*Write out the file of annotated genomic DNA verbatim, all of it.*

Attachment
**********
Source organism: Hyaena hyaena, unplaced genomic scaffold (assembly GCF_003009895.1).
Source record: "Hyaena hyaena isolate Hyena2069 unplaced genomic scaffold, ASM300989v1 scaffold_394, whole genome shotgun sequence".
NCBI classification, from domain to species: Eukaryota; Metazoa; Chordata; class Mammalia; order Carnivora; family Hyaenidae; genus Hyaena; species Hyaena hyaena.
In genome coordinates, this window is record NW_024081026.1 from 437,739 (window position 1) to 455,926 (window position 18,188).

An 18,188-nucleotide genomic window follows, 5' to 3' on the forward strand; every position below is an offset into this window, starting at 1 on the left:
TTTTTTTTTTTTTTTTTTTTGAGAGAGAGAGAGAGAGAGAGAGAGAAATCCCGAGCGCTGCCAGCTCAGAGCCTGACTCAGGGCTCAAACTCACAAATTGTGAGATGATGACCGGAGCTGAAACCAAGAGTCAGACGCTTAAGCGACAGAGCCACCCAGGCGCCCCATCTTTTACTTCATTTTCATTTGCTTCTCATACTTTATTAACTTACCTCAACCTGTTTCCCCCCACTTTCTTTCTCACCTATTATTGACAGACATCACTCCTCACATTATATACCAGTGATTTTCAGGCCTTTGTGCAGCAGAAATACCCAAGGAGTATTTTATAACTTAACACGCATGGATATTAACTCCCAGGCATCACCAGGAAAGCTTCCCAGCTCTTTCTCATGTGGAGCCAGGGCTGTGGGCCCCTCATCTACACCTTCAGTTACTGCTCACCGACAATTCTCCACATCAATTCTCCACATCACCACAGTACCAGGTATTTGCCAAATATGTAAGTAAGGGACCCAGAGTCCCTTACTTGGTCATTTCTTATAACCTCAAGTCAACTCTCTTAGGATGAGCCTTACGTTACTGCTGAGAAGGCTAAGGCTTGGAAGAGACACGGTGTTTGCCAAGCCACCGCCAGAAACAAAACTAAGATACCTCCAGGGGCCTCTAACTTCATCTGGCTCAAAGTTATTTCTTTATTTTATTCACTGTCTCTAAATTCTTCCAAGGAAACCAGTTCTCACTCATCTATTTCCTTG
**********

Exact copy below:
Source organism: Hyaena hyaena, unplaced genomic scaffold (assembly GCF_003009895.1).
Source record: "Hyaena hyaena isolate Hyena2069 unplaced genomic scaffold, ASM300989v1 scaffold_394, whole genome shotgun sequence".
NCBI classification, from domain to species: Eukaryota; Metazoa; Chordata; class Mammalia; order Carnivora; family Hyaenidae; genus Hyaena; species Hyaena hyaena.
In genome coordinates, this window is record NW_024081026.1 from 437,739 (window position 1) to 455,926 (window position 18,188).

An 18,188-nucleotide genomic window follows, 5' to 3' on the forward strand; every position below is an offset into this window, starting at 1 on the left:
TTTTTTTTTTTTTTTTTTTTGAGAGAGAGAGAGAGAGAGAGAGAGAAATCCCGAGCGCTGCCAGCTCAGAGCCTGACTCAGGGCTCAAACTCACAAATTGTGAGATGATGACCGGAGCTGAAACCAAGAGTCAGACGCTTAAGCGACAGAGCCACCCAGGCGCCCCATCTTTTACTTCATTTTCATTTGCTTCTCATACTTTATTAACTTACCTCAACCTGTTTCCCCCCACTTTCTTTCTCACCTATTATTGACAGACATCACTCCTCACATTATATACCAGTGATTTTCAGGCCTTTGTGCAGCAGAAATACCCAAGGAGTATTTTATAACTTAACACGCATGGATATTAACTCCCAGGCATCACCAGGAAAGCTTCCCAGCTCTTTCTCATGTGGAGCCAGGGCTGTGGGCCCCTCATCTACACCTTCAGTTACTGCTCACCGACAATTCTCCACATCAATTCTCCACATCACCACAGTACCAGGTATTTGCCAAATATGTAAGTAAGGGACCCAGAGTCCCTTACTTGGTCATTTCTTATAACCTCAAGTCAACTCTCTTAGGATGAGCCTTACGTTACTGCTGAGAAGGCTAAGGCTTGGAAGAGACACGGTGTTTGCCAAGCCACCGCCAGAAACAAAACTAAGATACCTCCAGGGGCCTCTAACTTCATCTGGCTCAAAGTTATTTCTTTATTTTATTCACTGTCTCTAAATTCTTCCAAGGAAACCAGTTCTCACTCATCTATTTCCTTG